Interest rates must rise worldwide, says BIS

ATM machine dispensing notes A surge in lending due to low cost of borrowing in emerging economies has resulted in higher prices

The Bank for International Settlements (BIS) has warned that low interest rates across the globe are a threat to world financial stability.

The BIS warned low cost of borrowing had resulted in a credit and property price boom that was fuelling inflation, especially in emerging economies.

Central banks across the globe have cut interest rates in an attempt to boost growth after the 2008 financial crisis.

However, BIS warned that the policy may prove to be counterproductive.

"The prolonged period of very low interest rates entails the risk of creating serious financial distortions, misallocations of resources and delay in the necessary deleveraging in those advanced countries most affected by the crisis," the bank said in its annual report.

The BIS is an organisation of international central banks which is not accountable to any national government.

'Inflation fighting credibility'

While loose monetary policies and availability of easy credit have triggered growth, there has been a flip side to it as well.

Emerging economies, especially in Asia, have had to deal with rising prices for food and other essential commodities.

This has pushed up the cost of living and has threatened to derail growth in many developing nations.

The BIS warned that the central banks needed to change their policies in order to deal with the situation.

"Tighter global monetary policy is needed in order to contain inflation pressures and ward off financial stability risks," it said.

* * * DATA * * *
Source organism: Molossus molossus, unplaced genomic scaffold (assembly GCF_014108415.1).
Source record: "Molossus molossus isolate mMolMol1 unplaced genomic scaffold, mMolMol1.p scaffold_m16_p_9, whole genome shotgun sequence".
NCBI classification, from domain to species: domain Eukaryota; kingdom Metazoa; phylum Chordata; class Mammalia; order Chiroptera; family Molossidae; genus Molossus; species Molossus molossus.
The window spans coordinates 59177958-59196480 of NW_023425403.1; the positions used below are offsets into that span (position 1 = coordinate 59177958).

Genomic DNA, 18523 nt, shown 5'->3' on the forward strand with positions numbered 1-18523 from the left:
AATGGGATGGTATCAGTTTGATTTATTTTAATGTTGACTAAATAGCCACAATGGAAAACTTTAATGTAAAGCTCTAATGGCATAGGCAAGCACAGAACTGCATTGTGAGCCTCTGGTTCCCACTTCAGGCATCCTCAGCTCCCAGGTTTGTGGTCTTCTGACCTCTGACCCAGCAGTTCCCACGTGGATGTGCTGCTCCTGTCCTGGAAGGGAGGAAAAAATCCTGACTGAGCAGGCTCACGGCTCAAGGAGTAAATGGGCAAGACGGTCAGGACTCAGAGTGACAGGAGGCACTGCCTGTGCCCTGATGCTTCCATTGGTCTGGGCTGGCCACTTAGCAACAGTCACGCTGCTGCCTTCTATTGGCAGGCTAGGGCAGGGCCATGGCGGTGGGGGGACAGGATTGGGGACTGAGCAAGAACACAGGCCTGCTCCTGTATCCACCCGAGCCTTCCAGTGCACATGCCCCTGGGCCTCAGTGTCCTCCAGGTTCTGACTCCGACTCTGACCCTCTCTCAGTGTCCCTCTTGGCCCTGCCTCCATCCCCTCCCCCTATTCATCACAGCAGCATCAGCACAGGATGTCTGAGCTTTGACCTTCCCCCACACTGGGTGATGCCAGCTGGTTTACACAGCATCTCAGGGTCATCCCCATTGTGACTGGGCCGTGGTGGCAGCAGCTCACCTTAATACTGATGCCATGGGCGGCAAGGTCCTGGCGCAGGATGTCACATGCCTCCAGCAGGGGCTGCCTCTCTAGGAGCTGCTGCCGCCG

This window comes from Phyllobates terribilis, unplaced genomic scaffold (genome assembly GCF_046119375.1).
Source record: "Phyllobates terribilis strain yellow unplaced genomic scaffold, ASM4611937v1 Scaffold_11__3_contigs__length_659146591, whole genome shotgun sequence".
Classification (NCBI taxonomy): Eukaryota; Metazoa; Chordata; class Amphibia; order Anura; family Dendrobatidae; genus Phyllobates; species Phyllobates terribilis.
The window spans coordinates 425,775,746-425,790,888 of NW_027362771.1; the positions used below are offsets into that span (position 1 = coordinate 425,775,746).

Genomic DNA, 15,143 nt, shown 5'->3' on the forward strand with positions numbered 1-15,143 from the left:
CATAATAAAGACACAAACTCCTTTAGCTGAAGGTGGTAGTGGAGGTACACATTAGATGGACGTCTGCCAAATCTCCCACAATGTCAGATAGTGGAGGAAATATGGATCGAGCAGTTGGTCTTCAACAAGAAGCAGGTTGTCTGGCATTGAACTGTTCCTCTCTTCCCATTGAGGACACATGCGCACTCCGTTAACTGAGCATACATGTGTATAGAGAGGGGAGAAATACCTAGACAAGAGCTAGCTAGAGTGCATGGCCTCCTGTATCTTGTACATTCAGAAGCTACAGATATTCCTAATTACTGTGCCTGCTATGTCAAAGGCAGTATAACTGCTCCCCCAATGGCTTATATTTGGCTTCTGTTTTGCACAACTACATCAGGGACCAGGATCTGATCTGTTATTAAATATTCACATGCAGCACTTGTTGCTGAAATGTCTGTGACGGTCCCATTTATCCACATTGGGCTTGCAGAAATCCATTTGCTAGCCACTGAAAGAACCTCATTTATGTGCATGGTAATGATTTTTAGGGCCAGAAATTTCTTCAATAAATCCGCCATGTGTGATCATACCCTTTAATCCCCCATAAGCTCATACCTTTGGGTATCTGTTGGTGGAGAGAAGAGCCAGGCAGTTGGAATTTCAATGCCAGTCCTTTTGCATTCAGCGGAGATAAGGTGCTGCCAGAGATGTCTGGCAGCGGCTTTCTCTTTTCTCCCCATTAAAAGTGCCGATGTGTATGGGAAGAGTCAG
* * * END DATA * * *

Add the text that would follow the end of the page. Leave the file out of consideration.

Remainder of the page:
"It is also crucial if central banks are to preserve their hard-won inflation fighting credibility," the bank added.

Asset bubbles

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All financial crises, especially those generated by a credit-fuelled property price boom, leave long-lasting wreckage”

End Quote Bank for International Settlements

One of the biggest concerns that economists and analysts have about low interest rates is the formation of asset bubbles.

They have warned that availability of easy credit and low interest rates are driving up property prices to unsustainable levels.

"Property prices in a number of emerging market economies are advancing at staggeringly rapid rates, and private sector indebtedness is rising fast," the BIS said.

It also warned that the trend was very similar to that triggered by the global financial crisis.

"Emerging market economies managed to escape the worst of the crisis, but many now run the risk of building up imbalances very similar to those seen in advanced economies in the lead-up to the crisis," the bank said.

The BIS warned that the surge in property prices had resulted in over development in the real estate market, leaving large numbers of properties unsold.

"It will take years to absorb this overhang," the bank said.

The bank warned that if not addressed immediately, a crash in the property market may derail economic growth in emerging economies.

"All financial crises, especially those generated by a credit-fuelled property price boom, leave long-lasting wreckage," the bank said.

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